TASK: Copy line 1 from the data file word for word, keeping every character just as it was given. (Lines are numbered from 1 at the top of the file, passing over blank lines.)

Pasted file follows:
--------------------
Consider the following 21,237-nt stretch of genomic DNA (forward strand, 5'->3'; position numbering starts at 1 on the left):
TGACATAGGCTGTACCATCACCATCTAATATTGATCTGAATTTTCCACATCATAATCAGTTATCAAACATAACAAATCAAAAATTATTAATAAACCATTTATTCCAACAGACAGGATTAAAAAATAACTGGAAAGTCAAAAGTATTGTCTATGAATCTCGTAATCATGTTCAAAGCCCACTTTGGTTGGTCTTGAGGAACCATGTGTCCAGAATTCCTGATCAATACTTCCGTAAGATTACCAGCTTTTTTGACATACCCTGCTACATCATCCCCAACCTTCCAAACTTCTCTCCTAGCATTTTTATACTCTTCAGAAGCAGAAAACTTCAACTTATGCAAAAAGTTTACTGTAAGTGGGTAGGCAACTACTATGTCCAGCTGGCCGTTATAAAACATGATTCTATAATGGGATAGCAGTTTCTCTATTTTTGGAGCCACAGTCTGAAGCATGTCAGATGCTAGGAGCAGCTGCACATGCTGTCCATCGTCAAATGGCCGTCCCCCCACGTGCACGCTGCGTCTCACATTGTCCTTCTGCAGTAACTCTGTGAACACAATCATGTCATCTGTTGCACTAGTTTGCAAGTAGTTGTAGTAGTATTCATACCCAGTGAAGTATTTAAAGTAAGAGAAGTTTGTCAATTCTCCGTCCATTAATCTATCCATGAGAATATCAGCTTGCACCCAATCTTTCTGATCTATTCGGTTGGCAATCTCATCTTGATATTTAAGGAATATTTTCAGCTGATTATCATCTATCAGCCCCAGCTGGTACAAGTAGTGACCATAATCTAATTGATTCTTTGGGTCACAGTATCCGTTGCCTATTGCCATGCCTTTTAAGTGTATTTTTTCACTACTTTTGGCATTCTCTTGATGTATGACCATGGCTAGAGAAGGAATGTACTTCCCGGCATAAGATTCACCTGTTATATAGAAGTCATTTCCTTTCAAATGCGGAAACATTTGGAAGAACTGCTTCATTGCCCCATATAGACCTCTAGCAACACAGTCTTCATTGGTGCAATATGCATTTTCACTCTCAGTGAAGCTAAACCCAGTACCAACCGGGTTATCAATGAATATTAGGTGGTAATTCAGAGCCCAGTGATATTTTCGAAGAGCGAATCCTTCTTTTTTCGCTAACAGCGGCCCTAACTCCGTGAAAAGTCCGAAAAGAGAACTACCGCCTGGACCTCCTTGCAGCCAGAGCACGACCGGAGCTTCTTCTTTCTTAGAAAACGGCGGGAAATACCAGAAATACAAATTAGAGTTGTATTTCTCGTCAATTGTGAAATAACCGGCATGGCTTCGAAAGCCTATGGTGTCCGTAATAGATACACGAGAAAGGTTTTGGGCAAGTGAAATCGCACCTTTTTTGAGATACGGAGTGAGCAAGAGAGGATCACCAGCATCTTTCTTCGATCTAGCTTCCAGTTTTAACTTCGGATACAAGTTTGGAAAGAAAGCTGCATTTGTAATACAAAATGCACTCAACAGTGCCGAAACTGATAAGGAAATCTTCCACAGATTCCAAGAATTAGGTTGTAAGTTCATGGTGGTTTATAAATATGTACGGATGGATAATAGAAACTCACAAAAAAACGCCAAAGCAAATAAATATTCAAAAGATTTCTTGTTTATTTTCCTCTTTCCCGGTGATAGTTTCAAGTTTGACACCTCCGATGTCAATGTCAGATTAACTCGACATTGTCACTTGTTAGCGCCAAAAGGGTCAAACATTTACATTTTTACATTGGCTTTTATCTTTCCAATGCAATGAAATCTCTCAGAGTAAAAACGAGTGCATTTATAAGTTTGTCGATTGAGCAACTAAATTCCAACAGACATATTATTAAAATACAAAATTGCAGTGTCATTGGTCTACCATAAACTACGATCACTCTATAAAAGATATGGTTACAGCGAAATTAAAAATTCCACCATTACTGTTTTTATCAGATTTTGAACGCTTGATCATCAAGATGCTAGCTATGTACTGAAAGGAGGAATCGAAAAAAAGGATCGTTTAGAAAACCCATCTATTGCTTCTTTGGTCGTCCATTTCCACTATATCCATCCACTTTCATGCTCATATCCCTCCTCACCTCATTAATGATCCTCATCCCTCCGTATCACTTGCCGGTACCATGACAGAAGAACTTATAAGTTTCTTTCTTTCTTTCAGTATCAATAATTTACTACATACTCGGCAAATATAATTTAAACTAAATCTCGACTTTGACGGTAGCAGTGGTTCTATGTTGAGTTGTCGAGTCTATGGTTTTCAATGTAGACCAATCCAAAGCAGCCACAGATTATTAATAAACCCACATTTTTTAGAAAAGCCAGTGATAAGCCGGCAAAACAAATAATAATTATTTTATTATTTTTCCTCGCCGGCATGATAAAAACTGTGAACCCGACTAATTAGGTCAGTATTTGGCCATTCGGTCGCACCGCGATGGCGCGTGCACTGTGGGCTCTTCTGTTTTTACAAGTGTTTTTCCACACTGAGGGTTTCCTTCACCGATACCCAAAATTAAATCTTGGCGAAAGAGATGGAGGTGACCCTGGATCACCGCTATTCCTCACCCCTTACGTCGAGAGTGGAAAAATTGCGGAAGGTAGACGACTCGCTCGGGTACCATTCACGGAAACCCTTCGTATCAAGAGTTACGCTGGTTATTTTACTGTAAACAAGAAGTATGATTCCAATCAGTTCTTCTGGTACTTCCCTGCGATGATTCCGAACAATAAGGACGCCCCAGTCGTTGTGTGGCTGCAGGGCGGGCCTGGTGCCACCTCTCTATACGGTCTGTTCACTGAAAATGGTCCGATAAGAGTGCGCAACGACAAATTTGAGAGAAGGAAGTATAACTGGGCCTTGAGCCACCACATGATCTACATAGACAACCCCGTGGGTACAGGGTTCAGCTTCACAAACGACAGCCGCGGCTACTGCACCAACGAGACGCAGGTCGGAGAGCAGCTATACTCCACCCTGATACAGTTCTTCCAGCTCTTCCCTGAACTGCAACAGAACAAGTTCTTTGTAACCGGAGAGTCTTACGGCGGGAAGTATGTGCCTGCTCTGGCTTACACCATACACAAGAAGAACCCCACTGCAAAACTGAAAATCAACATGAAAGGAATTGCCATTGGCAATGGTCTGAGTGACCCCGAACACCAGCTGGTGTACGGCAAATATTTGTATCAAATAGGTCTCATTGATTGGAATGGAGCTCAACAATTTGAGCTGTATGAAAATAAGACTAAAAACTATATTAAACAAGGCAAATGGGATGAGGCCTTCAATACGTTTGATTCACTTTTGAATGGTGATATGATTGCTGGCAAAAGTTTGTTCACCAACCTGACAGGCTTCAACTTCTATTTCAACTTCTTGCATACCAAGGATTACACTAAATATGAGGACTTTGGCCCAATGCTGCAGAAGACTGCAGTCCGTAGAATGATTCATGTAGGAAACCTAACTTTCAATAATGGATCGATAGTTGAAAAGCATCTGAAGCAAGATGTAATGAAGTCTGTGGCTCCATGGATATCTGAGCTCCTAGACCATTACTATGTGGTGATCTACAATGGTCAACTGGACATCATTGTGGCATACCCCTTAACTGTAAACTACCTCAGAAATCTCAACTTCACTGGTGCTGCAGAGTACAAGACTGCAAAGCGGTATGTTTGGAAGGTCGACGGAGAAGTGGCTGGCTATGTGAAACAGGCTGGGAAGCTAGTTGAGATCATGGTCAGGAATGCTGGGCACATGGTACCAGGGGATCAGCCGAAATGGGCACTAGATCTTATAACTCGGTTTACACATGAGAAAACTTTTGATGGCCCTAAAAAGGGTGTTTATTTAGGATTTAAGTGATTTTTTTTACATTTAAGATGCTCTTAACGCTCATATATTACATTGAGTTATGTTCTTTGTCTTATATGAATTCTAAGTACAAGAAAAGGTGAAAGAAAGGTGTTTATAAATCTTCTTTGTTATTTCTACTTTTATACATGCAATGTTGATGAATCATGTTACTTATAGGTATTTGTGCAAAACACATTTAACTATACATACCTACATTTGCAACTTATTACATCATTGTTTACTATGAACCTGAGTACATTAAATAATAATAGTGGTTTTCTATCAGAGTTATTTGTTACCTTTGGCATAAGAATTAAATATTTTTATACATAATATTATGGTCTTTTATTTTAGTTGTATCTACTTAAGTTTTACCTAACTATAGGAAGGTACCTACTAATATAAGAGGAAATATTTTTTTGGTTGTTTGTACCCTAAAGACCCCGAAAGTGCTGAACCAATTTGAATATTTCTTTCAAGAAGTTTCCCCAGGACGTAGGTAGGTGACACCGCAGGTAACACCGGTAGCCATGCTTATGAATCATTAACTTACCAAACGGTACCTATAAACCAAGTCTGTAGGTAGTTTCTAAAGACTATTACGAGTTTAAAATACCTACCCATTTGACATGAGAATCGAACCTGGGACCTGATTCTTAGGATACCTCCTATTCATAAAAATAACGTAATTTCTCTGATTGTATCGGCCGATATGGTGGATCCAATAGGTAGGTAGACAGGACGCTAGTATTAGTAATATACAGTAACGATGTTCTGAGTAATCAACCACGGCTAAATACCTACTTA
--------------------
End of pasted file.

Consider the following 21,237-nt stretch of genomic DNA (forward strand, 5'->3'; position numbering starts at 1 on the left):